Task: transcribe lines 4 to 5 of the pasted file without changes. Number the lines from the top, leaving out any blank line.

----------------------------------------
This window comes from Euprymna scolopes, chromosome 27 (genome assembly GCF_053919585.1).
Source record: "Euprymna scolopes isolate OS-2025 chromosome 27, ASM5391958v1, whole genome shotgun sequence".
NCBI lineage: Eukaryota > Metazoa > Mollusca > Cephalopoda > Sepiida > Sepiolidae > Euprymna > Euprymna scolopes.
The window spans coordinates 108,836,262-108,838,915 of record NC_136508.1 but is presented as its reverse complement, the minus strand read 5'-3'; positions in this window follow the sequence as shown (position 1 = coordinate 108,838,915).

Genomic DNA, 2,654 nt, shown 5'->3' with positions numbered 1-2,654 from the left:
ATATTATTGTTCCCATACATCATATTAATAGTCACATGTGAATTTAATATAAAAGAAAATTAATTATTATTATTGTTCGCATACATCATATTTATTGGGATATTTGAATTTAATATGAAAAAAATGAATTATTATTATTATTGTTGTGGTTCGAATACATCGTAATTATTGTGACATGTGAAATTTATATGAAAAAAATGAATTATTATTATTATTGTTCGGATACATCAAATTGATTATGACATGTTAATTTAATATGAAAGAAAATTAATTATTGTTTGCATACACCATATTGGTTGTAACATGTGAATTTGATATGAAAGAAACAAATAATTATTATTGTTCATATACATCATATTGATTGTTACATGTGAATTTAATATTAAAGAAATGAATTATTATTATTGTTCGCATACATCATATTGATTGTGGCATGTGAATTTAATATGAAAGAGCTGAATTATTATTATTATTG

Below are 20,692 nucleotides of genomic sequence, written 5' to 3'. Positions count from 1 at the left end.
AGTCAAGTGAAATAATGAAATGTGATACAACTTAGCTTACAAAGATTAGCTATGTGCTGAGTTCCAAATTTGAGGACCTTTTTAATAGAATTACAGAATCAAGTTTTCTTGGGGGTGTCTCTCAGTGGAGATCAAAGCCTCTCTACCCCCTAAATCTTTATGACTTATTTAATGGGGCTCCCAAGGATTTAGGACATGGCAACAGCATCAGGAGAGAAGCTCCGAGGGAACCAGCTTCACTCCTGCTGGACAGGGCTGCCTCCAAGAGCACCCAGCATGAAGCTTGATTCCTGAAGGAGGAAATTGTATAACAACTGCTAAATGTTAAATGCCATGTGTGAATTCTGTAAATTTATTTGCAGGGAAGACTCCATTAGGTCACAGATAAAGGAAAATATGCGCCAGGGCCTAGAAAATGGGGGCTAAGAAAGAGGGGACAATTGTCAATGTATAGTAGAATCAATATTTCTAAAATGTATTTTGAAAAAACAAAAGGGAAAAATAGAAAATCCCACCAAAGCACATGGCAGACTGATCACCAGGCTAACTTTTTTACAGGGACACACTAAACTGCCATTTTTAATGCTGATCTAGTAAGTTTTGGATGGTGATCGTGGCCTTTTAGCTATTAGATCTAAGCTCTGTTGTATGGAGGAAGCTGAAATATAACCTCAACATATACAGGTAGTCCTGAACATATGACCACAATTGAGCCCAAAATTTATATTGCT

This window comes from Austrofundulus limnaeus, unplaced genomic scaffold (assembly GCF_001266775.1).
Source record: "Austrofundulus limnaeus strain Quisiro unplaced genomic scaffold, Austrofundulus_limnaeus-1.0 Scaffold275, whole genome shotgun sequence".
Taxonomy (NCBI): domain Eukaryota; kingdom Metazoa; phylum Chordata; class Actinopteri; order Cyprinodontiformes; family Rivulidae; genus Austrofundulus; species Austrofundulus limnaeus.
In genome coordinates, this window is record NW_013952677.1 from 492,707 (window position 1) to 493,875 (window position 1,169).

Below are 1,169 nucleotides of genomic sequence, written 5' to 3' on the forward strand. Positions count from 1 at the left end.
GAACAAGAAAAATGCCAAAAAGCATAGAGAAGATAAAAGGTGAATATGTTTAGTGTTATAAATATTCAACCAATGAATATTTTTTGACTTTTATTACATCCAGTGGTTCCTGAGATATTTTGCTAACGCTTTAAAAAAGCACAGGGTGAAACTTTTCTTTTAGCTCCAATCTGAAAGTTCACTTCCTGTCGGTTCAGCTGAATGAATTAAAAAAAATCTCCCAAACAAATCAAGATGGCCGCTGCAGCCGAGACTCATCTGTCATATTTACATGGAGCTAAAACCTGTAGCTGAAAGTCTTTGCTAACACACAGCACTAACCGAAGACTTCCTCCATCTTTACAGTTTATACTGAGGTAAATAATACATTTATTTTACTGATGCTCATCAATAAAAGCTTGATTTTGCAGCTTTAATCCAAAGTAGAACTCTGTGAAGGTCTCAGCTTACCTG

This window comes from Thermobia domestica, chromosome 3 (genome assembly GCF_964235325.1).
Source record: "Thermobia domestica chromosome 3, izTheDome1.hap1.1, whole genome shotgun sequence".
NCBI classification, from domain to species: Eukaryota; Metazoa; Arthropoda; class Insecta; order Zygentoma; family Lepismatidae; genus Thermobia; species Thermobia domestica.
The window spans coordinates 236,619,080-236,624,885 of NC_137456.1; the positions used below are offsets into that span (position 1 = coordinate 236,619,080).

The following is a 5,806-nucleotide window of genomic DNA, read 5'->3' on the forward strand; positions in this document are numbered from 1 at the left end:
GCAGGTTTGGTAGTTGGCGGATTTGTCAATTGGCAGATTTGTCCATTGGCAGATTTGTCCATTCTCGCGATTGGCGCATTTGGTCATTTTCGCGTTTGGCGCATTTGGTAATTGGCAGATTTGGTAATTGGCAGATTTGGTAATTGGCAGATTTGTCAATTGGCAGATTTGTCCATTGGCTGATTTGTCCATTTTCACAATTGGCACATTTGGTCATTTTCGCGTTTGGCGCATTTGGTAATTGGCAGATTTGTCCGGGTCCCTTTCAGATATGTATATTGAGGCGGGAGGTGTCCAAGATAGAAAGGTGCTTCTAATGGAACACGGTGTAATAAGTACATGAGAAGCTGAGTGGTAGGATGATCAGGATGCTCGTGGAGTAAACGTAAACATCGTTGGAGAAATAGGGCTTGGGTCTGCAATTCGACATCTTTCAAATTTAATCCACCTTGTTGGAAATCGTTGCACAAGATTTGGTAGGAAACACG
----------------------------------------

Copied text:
The window spans coordinates 108,836,262-108,838,915 of record NC_136508.1 but is presented as its reverse complement, the minus strand read 5'-3'; positions in this window follow the sequence as shown (position 1 = coordinate 108,838,915).

Genomic DNA, 2,654 nt, shown 5'->3' with positions numbered 1-2,654 from the left: